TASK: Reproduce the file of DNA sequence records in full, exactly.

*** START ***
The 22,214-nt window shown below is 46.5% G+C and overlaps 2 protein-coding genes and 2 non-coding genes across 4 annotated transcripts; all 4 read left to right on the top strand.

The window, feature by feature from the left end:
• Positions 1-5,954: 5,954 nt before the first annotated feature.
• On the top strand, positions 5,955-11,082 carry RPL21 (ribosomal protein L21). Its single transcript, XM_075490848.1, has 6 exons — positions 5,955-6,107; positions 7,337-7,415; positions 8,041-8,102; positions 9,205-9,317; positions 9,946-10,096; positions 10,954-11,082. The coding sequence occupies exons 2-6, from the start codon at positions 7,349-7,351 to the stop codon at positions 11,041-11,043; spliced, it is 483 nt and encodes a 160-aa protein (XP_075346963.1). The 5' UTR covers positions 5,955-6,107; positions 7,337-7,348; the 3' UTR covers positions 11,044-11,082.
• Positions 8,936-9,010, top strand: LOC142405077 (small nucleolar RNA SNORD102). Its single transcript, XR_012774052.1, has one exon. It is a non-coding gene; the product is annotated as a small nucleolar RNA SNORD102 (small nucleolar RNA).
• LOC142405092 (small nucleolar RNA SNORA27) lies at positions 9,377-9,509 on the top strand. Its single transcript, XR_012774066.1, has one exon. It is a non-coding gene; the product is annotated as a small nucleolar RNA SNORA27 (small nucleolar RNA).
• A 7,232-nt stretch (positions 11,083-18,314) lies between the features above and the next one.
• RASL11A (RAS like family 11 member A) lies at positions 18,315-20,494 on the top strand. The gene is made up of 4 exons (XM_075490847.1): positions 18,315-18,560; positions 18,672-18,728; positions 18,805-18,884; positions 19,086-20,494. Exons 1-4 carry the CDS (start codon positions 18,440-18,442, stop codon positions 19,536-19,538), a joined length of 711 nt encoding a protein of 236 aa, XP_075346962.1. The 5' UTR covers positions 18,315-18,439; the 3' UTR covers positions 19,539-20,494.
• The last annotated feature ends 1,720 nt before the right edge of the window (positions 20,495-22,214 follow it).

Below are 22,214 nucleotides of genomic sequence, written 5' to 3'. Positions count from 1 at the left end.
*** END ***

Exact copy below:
The 22,214-nt window shown below is 46.5% G+C and overlaps 2 protein-coding genes and 2 non-coding genes across 4 annotated transcripts; all 4 read left to right on the top strand.

The window, feature by feature from the left end:
• Positions 1-5,954: 5,954 nt before the first annotated feature.
• On the top strand, positions 5,955-11,082 carry RPL21 (ribosomal protein L21). Its single transcript, XM_075490848.1, has 6 exons — positions 5,955-6,107; positions 7,337-7,415; positions 8,041-8,102; positions 9,205-9,317; positions 9,946-10,096; positions 10,954-11,082. The coding sequence occupies exons 2-6, from the start codon at positions 7,349-7,351 to the stop codon at positions 11,041-11,043; spliced, it is 483 nt and encodes a 160-aa protein (XP_075346963.1). The 5' UTR covers positions 5,955-6,107; positions 7,337-7,348; the 3' UTR covers positions 11,044-11,082.
• Positions 8,936-9,010, top strand: LOC142405077 (small nucleolar RNA SNORD102). Its single transcript, XR_012774052.1, has one exon. It is a non-coding gene; the product is annotated as a small nucleolar RNA SNORD102 (small nucleolar RNA).
• LOC142405092 (small nucleolar RNA SNORA27) lies at positions 9,377-9,509 on the top strand. Its single transcript, XR_012774066.1, has one exon. It is a non-coding gene; the product is annotated as a small nucleolar RNA SNORA27 (small nucleolar RNA).
• A 7,232-nt stretch (positions 11,083-18,314) lies between the features above and the next one.
• RASL11A (RAS like family 11 member A) lies at positions 18,315-20,494 on the top strand. The gene is made up of 4 exons (XM_075490847.1): positions 18,315-18,560; positions 18,672-18,728; positions 18,805-18,884; positions 19,086-20,494. Exons 1-4 carry the CDS (start codon positions 18,440-18,442, stop codon positions 19,536-19,538), a joined length of 711 nt encoding a protein of 236 aa, XP_075346962.1. The 5' UTR covers positions 18,315-18,439; the 3' UTR covers positions 19,539-20,494.
• The last annotated feature ends 1,720 nt before the right edge of the window (positions 20,495-22,214 follow it).

Below are 22,214 nucleotides of genomic sequence, written 5' to 3'. Positions count from 1 at the left end.